Normally, I'd be canning all those green beans. Not this year. Here's why:
- The beans don't develop all at once. We pick beans every other day and end up with enough beans to fill about two or three quart jars. While pressure canning green beans isn't hard, processing 2-3 qts every two days for weeks on end is kind of a drag.
- My family really doesn't care for canned green beans. There are few things more depressing than to proudly serve my home-grown and home-canned green beans only to have everyone avoid eating them. Well, Baby Dear loves them, but everyone else only eats them out of a sense of duty.
- My family will eat frozen green beans - and they couldn't be easier to prepare. They stay a vibrant green and are definitely not mushy. They also maintain more of their nutrition since they are significantly less processed.
How to prepare green beans for freezing:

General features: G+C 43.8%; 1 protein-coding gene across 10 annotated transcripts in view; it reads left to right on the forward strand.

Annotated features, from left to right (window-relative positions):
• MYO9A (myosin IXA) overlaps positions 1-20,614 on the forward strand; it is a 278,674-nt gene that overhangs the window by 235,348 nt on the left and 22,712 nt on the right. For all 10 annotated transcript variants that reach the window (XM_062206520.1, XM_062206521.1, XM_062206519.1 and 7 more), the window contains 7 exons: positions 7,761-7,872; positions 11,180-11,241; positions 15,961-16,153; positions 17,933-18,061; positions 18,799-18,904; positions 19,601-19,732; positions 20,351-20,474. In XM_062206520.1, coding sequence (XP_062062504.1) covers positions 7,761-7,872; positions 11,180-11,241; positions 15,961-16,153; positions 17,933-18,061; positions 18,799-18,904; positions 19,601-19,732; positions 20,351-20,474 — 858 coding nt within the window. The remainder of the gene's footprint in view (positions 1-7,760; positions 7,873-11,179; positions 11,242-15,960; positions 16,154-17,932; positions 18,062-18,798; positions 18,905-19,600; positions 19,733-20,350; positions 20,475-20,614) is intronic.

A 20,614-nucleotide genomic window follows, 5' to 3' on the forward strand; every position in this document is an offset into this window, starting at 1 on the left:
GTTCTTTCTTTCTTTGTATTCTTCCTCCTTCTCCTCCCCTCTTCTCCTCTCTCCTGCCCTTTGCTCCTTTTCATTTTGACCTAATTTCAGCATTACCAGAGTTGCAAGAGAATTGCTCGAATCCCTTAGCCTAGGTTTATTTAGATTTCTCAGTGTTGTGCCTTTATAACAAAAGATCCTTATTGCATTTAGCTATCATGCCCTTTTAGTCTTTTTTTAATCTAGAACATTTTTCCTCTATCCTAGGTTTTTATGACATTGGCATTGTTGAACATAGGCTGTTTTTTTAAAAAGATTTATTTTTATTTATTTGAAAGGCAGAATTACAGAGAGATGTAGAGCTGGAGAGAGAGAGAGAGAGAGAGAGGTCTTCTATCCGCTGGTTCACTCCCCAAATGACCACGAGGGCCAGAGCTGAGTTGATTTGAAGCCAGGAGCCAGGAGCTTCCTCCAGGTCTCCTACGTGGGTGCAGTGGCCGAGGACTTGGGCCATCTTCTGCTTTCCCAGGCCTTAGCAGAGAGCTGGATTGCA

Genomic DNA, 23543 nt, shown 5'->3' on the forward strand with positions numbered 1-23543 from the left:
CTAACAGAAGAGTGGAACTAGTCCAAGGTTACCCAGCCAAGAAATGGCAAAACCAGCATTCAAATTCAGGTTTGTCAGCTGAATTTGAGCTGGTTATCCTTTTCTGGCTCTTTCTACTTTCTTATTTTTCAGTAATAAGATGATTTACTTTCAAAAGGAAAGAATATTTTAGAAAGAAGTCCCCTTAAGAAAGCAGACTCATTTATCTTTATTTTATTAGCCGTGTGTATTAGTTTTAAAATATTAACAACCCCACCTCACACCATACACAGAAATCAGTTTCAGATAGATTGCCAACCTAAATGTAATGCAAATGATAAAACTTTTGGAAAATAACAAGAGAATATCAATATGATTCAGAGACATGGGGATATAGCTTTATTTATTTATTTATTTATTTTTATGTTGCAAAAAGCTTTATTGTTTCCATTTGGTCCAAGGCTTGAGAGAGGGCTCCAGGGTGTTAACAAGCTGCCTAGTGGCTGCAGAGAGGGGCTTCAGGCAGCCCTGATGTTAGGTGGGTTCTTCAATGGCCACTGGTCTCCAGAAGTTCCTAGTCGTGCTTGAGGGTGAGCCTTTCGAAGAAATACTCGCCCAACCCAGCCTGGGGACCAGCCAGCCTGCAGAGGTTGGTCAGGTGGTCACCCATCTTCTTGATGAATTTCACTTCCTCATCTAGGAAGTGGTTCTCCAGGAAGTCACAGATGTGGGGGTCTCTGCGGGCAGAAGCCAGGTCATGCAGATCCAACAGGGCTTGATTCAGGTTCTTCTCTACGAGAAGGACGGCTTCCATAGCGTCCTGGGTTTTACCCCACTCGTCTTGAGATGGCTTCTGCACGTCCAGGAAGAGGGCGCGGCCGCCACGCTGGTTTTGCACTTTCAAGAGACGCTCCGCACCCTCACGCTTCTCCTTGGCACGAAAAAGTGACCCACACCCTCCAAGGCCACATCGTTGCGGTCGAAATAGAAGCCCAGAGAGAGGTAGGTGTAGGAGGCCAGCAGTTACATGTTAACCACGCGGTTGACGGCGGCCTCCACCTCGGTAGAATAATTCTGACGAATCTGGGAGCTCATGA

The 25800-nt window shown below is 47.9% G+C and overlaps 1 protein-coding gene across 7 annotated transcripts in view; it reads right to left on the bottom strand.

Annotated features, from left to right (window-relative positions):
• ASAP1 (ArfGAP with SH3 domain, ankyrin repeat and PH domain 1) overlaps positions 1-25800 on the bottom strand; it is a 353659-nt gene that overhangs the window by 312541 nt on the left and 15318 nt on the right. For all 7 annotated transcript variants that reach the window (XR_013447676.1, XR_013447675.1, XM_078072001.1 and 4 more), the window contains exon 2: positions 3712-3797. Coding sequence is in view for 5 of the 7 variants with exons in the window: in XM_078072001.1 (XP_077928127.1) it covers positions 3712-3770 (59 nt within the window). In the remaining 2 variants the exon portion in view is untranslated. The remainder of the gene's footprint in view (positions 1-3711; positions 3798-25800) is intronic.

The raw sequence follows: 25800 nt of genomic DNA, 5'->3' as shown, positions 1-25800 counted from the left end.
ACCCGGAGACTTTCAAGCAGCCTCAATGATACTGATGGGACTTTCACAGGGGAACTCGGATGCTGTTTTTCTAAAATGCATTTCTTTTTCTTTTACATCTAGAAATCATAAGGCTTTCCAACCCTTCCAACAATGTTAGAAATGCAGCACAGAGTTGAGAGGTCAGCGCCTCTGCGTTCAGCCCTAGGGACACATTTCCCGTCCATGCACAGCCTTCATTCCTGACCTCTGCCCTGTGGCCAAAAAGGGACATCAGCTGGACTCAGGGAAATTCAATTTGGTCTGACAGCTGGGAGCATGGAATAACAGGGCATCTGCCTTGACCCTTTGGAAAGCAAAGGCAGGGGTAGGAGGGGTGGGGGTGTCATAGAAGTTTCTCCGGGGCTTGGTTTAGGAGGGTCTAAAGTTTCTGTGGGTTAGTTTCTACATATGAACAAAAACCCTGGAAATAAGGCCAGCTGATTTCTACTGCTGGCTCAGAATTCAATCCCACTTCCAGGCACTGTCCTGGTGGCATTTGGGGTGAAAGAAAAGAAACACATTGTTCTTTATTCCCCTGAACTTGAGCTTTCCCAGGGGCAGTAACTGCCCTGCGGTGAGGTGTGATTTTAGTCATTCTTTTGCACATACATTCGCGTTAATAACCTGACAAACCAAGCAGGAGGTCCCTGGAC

|Getting ready to blanch the beans|
- Wash the beans and remove the stem ends. I remove both ends of the bean, but you can leave the little curly end on, if you prefer.
- Bring a large pot of water to boil.
- Blanch the beans in boiling water for three minutes. Drain, then chill the beans in ice water for another three minutes. Drain. While it may be tempting, don't skip this step. You must blanch the beans to deactivate the enzymes in the beans. You'll end up with a much nicer end product with the blanching/chilling process.
- Package and freeze.
|Vacuum sealed and ready for the freezer|
As a person who has made preparedness her hobby, I get in this mindset that all my food storage has to be shelf stable. I still love to can and I believe that the majority of my food storage should indeed be shelf stable. Sometimes you just gotta do what you like and do what works for your family. We're going to eat these green beans with pleasure and be a bit more self-reliant in the process.
Are we the lone canned green bean haters out there? How do you balance shelf-stable vs. perishable foods in your food storage?